A little Shetland pony brought a smile to the face of a revered horse whisperer who has dementia.

The touching encounter happened when the diminutive pony called Dottie, just 40 inches high, visited Pendine Park’s Bodlondeb care home in Wrexham where Hilary Paul now lives.

Hilary is admired around the world for her compassionate training methods  and remarkable understanding or horses.

Among her fans was the late Nicholas Evans, whose novel, The Horse Whisperer inspired the hit 1998 film of the same name, starring Robert Redford.

Around the time of the movie’s release she also met the author, who died suddenly aged 72 last autumn, and he have her a copy of his later novel, The Loop.

He signed it and added the message: “To Hil, who knows all about the secrets of whispering and the wild. With very best wishes, Nicholas.”

Sadly, dementia has robbed Hilary  of the ability to communicate but when she came face to face with Dottie, which visited her and other residents at Bodlondeb, she was visibly moved.

Hilary’s partner, Nigel Iskander said: “Hilary can’t speak but when the pony went up to her and touched her arm and she smiled.”

The couple met during the public’s fascination with horse whispering a quarter of a century ago with the release of the film.

Nigel said: “The novel, and the subsequent film, may have been the general public’s first realisation of the work people like Hilary did but she has been doing it for most of her life. She was horrified when her parents took her to a riding school and she was told to use a whip to control the animal.

“She said that hurt the animal who can feel a fly on its skin and she started to treat the animal considerately, didn’t use a whip nor a bit in its mouth,” he said.

Nigel recalled how the petite 64-year-old, who hails originally from the Manchester area, went into a stall with a large racehorse who was proving too difficult for the stable staff to handle.

“Hilary is an amazing lady who has worked with horses for years. I recall one time she went to Newmarket where a stallion was proving to be very difficult to handle and Hilary went along.

“Before meeting the horse she was chatting with the stable lads for about half an hour before one of them said “we’re just waiting for the trainer” and Hilary said “well that’s me”.

“The lads looked at her, this diminutive lady, was going to go up to this large horse who was too difficult for them to handle. In she went and worked with the animal for about 45 minutes and then emerged with the horse following on a loose rein her like a dog on a lead. The lads were speechless,” said Nigel.

She travelled widely and spent several months in Australia and the USA learning how to be a horse trainer.

Nigel added Hilary does not have any secret magic powers when it comes to training horses.

“No-one can teach a horse by ‘whispering’ or looking into his eyes. No-one can apply some ‘secret’ process and have horses instantly understand everything forever more.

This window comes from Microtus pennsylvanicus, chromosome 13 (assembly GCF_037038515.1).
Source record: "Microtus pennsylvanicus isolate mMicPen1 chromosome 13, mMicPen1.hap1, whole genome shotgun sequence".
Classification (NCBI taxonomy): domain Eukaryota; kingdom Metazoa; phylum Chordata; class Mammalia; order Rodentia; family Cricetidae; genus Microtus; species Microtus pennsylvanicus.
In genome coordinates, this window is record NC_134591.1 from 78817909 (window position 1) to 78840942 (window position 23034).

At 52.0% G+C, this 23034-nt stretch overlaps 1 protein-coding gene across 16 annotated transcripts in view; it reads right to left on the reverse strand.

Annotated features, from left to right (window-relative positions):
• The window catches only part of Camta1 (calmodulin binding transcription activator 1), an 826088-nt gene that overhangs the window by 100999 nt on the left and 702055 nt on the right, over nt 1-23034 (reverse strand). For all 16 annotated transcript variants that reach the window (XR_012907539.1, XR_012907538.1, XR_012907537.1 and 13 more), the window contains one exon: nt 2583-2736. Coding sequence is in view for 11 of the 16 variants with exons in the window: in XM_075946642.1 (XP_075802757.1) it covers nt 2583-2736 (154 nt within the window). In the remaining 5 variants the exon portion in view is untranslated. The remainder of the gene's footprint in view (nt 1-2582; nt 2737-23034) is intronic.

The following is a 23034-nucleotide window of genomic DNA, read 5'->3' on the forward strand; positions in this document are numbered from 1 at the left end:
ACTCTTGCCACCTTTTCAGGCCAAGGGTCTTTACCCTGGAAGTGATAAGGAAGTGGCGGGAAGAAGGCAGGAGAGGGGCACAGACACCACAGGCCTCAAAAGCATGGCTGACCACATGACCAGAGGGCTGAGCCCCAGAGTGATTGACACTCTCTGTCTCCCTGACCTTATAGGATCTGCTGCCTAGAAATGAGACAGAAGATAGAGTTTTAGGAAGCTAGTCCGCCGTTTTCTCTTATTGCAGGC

“Hilary believes a horse responds to being treated properly and once it realises the handler is reliably treating it well it will do what it is required to do. A horse reacts differently to a dog who will respond to treats and rewards, a horse will respond if it is well treated and feels safe.

“That is what Hilary taught in courses and workshops to horse riders. She has also showed farriers and blacksmiths how to handle horses that become frisky while being shod and also staged workshops for business leaders and managers about how to treat their workforces,” he said.

After the movie was released, Hilary was interviewed by Lucy Hawking, the late Prof Stephen Hawking’s daughter, for an article that appeared in the Times newspaper. She told Lucy that listening was as important as speaking with the animals.

After Hilary was diagnosed with dementia a few years ago, Nigel, a photo-journalist by profession, gave up work to become her carer and the couple moved to a small-holding near Caersws in mid-Wales. Prior to the move Hilary and Nigel lived with their eight horses and other animals at Cradley, a small village on the Herefordshire and Worcestershire border close to Ledbury and Malvern.

“Hilary loves all kinds of animals and could never give up on any stray or needy creature. We had a whole menagerie at home because Hilary is a wonderfully kind lady,” added Nigel.

He is full of praise for their care and compassion shown to Hilary at Bodlondeb.

“As a journalist I’ve reported on all sorts of horror stories and as a carer I’m aware of what the job entails and she is looked after wonderfully at Bodlondeb. All the staff are so patient with her,” he said.

Dottie, who is owned by Paula Llywelyn and her two year-old son Ted, was brought to Bodlondeb by Maggie Bellis from her stables in Bryneglwys near Coedpoeth, Wrexham.

Maggie’s brother, Clifton Jones, is a resident at Bodlondeb and during a recent visit was chatting to one of the carers who mentioned the benefits of animals meeting people who have dementia and I told her about Dottie who has a wonderful temperament.

Bodlondeb manager Ann Chapman said animal therapy, or pet therapy as it is also known, has many proven benefits for care home residents, particularly for those living with dementia.

“Dottie was a huge hit with residents, who enjoyed meeting and petting them.  She brought a smile to everyone’s face.

“This sort of therapy also is a great way of opening up conversations with residents reminiscing and sharing stories about animals they have owned or me.

“It was incredibly touching and poignant when Hilary met Dottie and drew a smile to her face. It is a magical moment that I will never forget.”